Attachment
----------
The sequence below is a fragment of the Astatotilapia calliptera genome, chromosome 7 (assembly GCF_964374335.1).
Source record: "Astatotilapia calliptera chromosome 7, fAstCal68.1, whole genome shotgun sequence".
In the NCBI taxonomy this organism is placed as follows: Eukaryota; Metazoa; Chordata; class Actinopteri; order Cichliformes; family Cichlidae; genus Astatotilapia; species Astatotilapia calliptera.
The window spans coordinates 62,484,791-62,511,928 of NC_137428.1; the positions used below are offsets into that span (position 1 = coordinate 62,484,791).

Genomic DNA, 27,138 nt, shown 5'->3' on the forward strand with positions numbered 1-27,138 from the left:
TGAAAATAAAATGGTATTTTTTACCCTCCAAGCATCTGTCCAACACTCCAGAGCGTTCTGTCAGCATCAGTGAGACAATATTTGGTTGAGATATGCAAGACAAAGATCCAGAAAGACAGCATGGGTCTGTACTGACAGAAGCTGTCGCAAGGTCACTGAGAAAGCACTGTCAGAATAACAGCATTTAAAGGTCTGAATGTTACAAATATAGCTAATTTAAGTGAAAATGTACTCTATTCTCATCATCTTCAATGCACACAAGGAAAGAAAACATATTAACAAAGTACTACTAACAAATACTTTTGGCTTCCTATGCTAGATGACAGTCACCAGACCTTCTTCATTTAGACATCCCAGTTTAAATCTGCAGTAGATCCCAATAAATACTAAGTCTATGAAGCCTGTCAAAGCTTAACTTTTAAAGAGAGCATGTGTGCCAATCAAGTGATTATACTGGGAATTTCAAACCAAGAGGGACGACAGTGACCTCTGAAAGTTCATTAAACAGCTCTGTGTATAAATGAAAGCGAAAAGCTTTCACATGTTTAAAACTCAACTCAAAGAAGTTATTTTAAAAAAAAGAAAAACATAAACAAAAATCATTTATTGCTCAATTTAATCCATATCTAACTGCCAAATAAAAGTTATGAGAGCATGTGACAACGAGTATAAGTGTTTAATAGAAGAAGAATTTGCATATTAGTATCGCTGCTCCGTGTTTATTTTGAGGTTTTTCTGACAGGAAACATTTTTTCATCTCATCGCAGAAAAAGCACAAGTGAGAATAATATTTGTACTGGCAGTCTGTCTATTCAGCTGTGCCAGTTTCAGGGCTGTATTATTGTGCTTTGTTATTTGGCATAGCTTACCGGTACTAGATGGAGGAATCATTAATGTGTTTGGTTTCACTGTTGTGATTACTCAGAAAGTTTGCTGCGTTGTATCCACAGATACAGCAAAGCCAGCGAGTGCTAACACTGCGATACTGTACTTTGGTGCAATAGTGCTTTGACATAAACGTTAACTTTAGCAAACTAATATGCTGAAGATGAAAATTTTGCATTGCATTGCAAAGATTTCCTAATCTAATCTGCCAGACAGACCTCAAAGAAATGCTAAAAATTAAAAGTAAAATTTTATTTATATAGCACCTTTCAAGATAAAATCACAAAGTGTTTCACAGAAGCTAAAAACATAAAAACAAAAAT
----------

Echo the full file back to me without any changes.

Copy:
The sequence below is a fragment of the Astatotilapia calliptera genome, chromosome 7 (assembly GCF_964374335.1).
Source record: "Astatotilapia calliptera chromosome 7, fAstCal68.1, whole genome shotgun sequence".
In the NCBI taxonomy this organism is placed as follows: Eukaryota; Metazoa; Chordata; class Actinopteri; order Cichliformes; family Cichlidae; genus Astatotilapia; species Astatotilapia calliptera.
The window spans coordinates 62,484,791-62,511,928 of NC_137428.1; the positions used below are offsets into that span (position 1 = coordinate 62,484,791).

Genomic DNA, 27,138 nt, shown 5'->3' on the forward strand with positions numbered 1-27,138 from the left:
TGAAAATAAAATGGTATTTTTTACCCTCCAAGCATCTGTCCAACACTCCAGAGCGTTCTGTCAGCATCAGTGAGACAATATTTGGTTGAGATATGCAAGACAAAGATCCAGAAAGACAGCATGGGTCTGTACTGACAGAAGCTGTCGCAAGGTCACTGAGAAAGCACTGTCAGAATAACAGCATTTAAAGGTCTGAATGTTACAAATATAGCTAATTTAAGTGAAAATGTACTCTATTCTCATCATCTTCAATGCACACAAGGAAAGAAAACATATTAACAAAGTACTACTAACAAATACTTTTGGCTTCCTATGCTAGATGACAGTCACCAGACCTTCTTCATTTAGACATCCCAGTTTAAATCTGCAGTAGATCCCAATAAATACTAAGTCTATGAAGCCTGTCAAAGCTTAACTTTTAAAGAGAGCATGTGTGCCAATCAAGTGATTATACTGGGAATTTCAAACCAAGAGGGACGACAGTGACCTCTGAAAGTTCATTAAACAGCTCTGTGTATAAATGAAAGCGAAAAGCTTTCACATGTTTAAAACTCAACTCAAAGAAGTTATTTTAAAAAAAAGAAAAACATAAACAAAAATCATTTATTGCTCAATTTAATCCATATCTAACTGCCAAATAAAAGTTATGAGAGCATGTGACAACGAGTATAAGTGTTTAATAGAAGAAGAATTTGCATATTAGTATCGCTGCTCCGTGTTTATTTTGAGGTTTTTCTGACAGGAAACATTTTTTCATCTCATCGCAGAAAAAGCACAAGTGAGAATAATATTTGTACTGGCAGTCTGTCTATTCAGCTGTGCCAGTTTCAGGGCTGTATTATTGTGCTTTGTTATTTGGCATAGCTTACCGGTACTAGATGGAGGAATCATTAATGTGTTTGGTTTCACTGTTGTGATTACTCAGAAAGTTTGCTGCGTTGTATCCACAGATACAGCAAAGCCAGCGAGTGCTAACACTGCGATACTGTACTTTGGTGCAATAGTGCTTTGACATAAACGTTAACTTTAGCAAACTAATATGCTGAAGATGAAAATTTTGCATTGCATTGCAAAGATTTCCTAATCTAATCTGCCAGACAGACCTCAAAGAAATGCTAAAAATTAAAAGTAAAATTTTATTTATATAGCACCTTTCAAGATAAAATCACAAAGTGTTTCACAGAAGCTAAAAACATAAAAACAAAAAT